A look back as we begin again

The 2021 NFL season ended with Super Bowl LVI, and the 2022 season has yet to arrive.

Broncos general manager George Paton is preparing for free agency and the draft. Head coach Nathaniel Hackett is pretty much done assembling his staff, but he and his family are no doubt just as busy with small details like a house to live in, moving vans from Green Bay, schools for children, etc.

The press is busy speculating on issues like the draft and the quarterback position, not so much because anything has changed, but more because their jobs depend on it; therefore, these articles continue to appear.

Every team is 0-0, and it’s a glorious time every year, with every NFL team’s hopes in high places.

But when exactly did the NFL’s setup start looking like it does today?

I would say it was in 1933.

The NFL began in 1920 with 14 franchises in a league, with the championship going to the Akron Pros (8-0 losing record), and teams still playing schedules that included games against non-championship opponents. By the way, of those 14 teams, the last team was the Muncie Flyers, who went 0-1 overall.

This was what the NFL looked like in its early years and for much of its first 13 seasons. And then he decided to make significant changes.

“The NFL, which had long followed the rules of college football, for the first time made a number of significant changes from college play and began to develop rules to meet its needs and the style of play it preferred,” the Pro Football Hall of Fame wrote. “The innovations of the 1932 championship game – entry line or sharps and goal posts on the goal lines – were adopted.”

According to the league, this latest rule change resulted in a doubling of field goals and a reduction in tied games from 20 percent to 5 percent.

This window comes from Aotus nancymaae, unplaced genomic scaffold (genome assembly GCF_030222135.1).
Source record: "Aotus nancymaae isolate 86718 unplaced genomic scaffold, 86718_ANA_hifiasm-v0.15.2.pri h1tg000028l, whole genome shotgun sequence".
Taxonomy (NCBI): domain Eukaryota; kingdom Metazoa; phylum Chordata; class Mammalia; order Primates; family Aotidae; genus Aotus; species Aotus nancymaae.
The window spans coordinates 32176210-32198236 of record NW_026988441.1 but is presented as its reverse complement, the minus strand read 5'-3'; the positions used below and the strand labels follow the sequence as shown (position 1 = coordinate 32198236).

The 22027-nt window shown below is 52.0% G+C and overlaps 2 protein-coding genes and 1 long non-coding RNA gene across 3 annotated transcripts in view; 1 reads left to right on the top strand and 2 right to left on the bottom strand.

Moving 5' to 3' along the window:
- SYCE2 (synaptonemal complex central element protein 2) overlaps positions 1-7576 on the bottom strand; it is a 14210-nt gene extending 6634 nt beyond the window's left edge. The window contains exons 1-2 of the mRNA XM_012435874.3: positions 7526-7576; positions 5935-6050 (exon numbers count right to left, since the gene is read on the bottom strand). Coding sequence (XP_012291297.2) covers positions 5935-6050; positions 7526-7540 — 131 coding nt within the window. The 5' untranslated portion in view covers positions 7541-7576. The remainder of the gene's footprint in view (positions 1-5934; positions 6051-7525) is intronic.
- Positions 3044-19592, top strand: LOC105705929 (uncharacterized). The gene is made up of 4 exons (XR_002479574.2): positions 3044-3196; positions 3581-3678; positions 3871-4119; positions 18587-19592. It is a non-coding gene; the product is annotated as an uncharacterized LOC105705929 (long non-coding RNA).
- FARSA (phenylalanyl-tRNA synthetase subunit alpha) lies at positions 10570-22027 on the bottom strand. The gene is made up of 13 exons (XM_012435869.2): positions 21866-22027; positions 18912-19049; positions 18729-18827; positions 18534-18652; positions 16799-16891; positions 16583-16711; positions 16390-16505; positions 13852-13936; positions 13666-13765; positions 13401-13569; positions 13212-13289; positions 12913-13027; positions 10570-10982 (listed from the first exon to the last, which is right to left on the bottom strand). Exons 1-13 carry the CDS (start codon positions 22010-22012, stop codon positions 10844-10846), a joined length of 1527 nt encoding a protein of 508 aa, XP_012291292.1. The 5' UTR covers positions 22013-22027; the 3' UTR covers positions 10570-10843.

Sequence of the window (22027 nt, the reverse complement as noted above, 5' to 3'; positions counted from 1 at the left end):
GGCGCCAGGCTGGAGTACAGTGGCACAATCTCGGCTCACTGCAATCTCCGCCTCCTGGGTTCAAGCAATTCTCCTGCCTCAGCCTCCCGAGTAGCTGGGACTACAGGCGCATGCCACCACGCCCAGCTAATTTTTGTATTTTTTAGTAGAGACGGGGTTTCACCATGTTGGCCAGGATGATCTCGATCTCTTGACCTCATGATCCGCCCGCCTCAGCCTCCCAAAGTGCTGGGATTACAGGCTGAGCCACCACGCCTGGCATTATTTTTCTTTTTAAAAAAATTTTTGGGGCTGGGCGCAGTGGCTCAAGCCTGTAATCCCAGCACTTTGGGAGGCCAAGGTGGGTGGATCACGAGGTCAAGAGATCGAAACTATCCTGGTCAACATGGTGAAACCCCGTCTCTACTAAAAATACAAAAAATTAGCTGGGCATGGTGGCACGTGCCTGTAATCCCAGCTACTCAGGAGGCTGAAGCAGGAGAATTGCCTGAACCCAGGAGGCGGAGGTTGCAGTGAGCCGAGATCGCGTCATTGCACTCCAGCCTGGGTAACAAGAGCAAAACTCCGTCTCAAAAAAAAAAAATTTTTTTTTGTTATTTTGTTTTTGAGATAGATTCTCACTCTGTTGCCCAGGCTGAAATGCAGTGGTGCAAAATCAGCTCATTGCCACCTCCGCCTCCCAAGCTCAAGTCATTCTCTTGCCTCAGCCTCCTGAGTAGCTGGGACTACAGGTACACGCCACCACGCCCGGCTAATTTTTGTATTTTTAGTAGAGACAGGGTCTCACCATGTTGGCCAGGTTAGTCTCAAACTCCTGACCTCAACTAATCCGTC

And the last change of this session was perhaps the most important. In a world that seems to be ruled by the passing game, that seems wild, but it was February 25, 1933 when the league legalized the forward pass from anywhere behind the line of scrimmage.

The NFL also approved the proposal to split the NFL into two divisions, with the winner of each meeting in an annual championship game.

Of the three new franchises to join the league that year, two would become legendary: Art Rooney’s Pittsburgh Pirates (of course, they would become the Steelers over time) and Bert Bell’s Philadelphia Eagles, which would become later commissioner of the NFL and remained until his death.

There have been countless franchise changes since 1933, but that was the first year in which you could then look (or, today, look back) at the standings and see the NFL divided into divisions.

Today, each league has divisions, largely based on geography, with playoffs and playoff brackets at the end.

Americans love parentheses, and it seems like a concept that will stick with us as long as there is sport.

In 1933, the Eastern Division included Philadelphia, Pittsburgh, New York Giants, Brooklyn Dodgers and Boston Redskins. The western teams were the Chicago Bears, Portsmouth Spartans (later Detroit Lions), Green Bay Packers, Cincinnati Reds, and Chicago Cardinals.

There’s been a lot of water under the bridge since 1933, with the All-America Football Conference, the American Football League, amalgamation, expansion, overseas games and a technological revolution that did much to reshape the game.

But the game is still the game – 11 against 11 with a soccer ball.

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